There’s a lot of crap out there when it comes to wine clubs, but there’s plenty to be learned from both the dross and the gold. [level-members]
I won’t name names, but mass market publications with no real wine bone fides shouldn’t be offering wine clubs. They’re trading on their name recognition and in many cases, selling wines of questionable quality to audiences with little knowledge.
On the other end of the spectrum are the niche players who are following in the footsteps of just about every other kind of producer out there from television studios to print publications to, well, everything. If there’s a small group interested in quilting using material made from recycled soda bottles and only material made from recycled soda bottles, you can bet there’s a website and perhaps even a magazine devoted to that audience and their needs. I subscribe to Acoustic Guitar magazine. Small publication, but a very different set of interests from guitar magazines that focus on electric guitars, or all guitars.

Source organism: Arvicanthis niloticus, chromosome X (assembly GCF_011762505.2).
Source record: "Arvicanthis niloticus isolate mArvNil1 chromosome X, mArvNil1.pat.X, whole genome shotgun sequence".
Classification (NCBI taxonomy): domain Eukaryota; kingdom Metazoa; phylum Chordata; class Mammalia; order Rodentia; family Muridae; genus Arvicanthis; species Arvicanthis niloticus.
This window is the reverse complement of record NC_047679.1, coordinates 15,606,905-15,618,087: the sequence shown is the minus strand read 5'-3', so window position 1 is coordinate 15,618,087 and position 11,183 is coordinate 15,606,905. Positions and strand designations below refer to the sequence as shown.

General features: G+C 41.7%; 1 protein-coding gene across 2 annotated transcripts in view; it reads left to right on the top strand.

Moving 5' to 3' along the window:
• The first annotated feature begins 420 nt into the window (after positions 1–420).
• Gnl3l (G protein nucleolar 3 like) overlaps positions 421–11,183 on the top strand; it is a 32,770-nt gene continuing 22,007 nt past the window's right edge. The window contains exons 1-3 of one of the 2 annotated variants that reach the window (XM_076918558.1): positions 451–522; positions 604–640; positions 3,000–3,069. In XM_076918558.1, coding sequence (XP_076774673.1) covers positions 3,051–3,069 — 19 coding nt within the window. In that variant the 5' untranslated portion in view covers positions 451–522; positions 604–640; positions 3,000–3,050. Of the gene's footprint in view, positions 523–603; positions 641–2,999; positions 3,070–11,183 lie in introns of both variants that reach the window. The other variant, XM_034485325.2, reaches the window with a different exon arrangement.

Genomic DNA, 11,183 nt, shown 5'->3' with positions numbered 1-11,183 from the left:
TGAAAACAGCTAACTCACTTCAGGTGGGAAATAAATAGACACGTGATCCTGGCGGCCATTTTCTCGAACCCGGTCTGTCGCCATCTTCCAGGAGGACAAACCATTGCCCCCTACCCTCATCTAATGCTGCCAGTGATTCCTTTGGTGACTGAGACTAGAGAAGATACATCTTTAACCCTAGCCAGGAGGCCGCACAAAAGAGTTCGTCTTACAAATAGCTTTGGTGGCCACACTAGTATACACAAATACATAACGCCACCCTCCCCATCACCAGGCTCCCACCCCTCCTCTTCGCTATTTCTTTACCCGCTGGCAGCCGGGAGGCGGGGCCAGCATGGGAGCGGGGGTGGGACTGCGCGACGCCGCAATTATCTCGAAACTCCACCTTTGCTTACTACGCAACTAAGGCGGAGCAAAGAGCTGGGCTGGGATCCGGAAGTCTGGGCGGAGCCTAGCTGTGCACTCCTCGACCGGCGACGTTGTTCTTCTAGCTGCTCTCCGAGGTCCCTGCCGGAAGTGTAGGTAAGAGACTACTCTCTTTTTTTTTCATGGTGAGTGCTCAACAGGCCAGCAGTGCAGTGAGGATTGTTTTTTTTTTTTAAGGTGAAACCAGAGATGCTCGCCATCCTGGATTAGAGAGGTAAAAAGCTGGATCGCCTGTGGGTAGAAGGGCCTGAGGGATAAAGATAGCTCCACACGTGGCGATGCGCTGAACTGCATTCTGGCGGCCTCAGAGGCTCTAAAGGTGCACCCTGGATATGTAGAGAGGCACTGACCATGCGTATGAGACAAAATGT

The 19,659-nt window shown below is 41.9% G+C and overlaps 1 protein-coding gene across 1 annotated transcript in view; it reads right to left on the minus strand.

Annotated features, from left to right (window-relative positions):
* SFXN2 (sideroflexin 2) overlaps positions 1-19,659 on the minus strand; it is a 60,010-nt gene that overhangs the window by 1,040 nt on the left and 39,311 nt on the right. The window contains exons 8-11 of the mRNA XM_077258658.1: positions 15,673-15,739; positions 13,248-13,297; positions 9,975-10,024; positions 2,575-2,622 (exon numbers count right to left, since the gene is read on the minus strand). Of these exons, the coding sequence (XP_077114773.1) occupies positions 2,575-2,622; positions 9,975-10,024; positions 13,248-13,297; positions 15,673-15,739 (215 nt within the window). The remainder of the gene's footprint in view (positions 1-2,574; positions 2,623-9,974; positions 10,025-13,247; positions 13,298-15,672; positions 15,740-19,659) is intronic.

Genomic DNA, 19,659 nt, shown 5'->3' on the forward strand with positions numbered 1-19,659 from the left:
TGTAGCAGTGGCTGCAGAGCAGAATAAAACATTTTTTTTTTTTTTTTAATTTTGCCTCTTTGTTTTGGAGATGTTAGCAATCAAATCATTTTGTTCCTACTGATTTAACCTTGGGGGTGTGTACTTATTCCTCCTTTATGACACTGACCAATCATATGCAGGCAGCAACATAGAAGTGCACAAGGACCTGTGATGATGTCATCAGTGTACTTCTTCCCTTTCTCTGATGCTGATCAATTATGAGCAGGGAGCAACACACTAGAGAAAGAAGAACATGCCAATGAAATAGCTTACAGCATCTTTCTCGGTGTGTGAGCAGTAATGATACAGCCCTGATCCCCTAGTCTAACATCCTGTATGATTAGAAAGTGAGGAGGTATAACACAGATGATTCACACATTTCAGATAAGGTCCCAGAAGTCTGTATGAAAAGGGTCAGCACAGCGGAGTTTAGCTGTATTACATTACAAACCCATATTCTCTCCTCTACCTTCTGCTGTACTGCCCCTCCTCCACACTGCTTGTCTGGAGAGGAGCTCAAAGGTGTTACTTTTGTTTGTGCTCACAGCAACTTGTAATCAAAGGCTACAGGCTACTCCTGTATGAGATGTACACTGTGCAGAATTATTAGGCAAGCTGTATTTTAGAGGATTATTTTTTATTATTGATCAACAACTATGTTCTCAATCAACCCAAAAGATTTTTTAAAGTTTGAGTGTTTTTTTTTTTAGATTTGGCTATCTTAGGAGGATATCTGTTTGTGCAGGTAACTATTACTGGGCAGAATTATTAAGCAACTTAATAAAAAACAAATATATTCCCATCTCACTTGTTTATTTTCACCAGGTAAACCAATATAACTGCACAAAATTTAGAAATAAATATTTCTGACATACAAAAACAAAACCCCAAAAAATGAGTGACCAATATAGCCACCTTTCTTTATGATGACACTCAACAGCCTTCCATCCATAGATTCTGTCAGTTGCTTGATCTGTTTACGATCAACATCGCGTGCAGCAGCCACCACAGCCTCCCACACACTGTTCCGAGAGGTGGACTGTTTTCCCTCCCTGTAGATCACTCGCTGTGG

Creating a subscription club is a great way to harness the passion and enthusiasm your best customers are likely to have, especially those who are still exploring. As a small operator, you have the flexibility to offer literally dozens of variations, and could even offer bespoke options for those who know they want to dive deep into, say, the new Cab Franc’s coming out of Argentina. Or anything else.
Consider wine clubs as a marketing tool for your shop. Just be sure your club lives up to the standards of your shop. [/level-members]